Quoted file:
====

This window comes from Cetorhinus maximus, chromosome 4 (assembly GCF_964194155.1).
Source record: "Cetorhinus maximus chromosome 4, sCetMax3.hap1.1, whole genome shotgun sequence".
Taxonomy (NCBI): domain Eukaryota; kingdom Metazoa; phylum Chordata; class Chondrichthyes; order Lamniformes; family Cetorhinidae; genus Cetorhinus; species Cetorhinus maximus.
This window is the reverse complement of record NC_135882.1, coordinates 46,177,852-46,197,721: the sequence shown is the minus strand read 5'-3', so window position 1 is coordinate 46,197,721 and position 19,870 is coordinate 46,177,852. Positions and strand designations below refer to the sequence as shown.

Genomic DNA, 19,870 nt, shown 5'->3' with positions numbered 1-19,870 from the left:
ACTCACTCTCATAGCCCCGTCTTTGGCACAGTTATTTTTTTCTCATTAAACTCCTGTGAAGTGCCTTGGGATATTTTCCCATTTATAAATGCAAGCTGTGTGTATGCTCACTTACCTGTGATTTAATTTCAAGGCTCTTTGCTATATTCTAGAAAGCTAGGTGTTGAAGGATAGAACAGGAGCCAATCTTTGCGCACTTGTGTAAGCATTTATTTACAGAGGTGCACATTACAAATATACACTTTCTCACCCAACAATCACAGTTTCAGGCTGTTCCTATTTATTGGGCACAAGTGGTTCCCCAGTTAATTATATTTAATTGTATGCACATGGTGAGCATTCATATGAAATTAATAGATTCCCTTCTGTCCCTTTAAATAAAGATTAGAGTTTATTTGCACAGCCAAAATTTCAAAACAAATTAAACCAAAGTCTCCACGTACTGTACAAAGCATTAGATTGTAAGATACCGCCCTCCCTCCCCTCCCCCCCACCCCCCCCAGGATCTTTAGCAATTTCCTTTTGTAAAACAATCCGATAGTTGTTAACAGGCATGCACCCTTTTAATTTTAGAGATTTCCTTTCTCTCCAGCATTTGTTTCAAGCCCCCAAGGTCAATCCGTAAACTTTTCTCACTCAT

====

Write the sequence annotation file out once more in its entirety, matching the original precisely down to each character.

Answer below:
This window comes from Cetorhinus maximus, chromosome 4 (assembly GCF_964194155.1).
Source record: "Cetorhinus maximus chromosome 4, sCetMax3.hap1.1, whole genome shotgun sequence".
Taxonomy (NCBI): domain Eukaryota; kingdom Metazoa; phylum Chordata; class Chondrichthyes; order Lamniformes; family Cetorhinidae; genus Cetorhinus; species Cetorhinus maximus.
This window is the reverse complement of record NC_135882.1, coordinates 46,177,852-46,197,721: the sequence shown is the minus strand read 5'-3', so window position 1 is coordinate 46,197,721 and position 19,870 is coordinate 46,177,852. Positions and strand designations below refer to the sequence as shown.

Genomic DNA, 19,870 nt, shown 5'->3' with positions numbered 1-19,870 from the left:
ACTCACTCTCATAGCCCCGTCTTTGGCACAGTTATTTTTTTCTCATTAAACTCCTGTGAAGTGCCTTGGGATATTTTCCCATTTATAAATGCAAGCTGTGTGTATGCTCACTTACCTGTGATTTAATTTCAAGGCTCTTTGCTATATTCTAGAAAGCTAGGTGTTGAAGGATAGAACAGGAGCCAATCTTTGCGCACTTGTGTAAGCATTTATTTACAGAGGTGCACATTACAAATATACACTTTCTCACCCAACAATCACAGTTTCAGGCTGTTCCTATTTATTGGGCACAAGTGGTTCCCCAGTTAATTATATTTAATTGTATGCACATGGTGAGCATTCATATGAAATTAATAGATTCCCTTCTGTCCCTTTAAATAAAGATTAGAGTTTATTTGCACAGCCAAAATTTCAAAACAAATTAAACCAAAGTCTCCACGTACTGTACAAAGCATTAGATTGTAAGATACCGCCCTCCCTCCCCTCCCCCCCACCCCCCCCAGGATCTTTAGCAATTTCCTTTTGTAAAACAATCCGATAGTTGTTAACAGGCATGCACCCTTTTAATTTTAGAGATTTCCTTTCTCTCCAGCATTTGTTTCAAGCCCCCAAGGTCAATCCGTAAACTTTTCTCACTCAT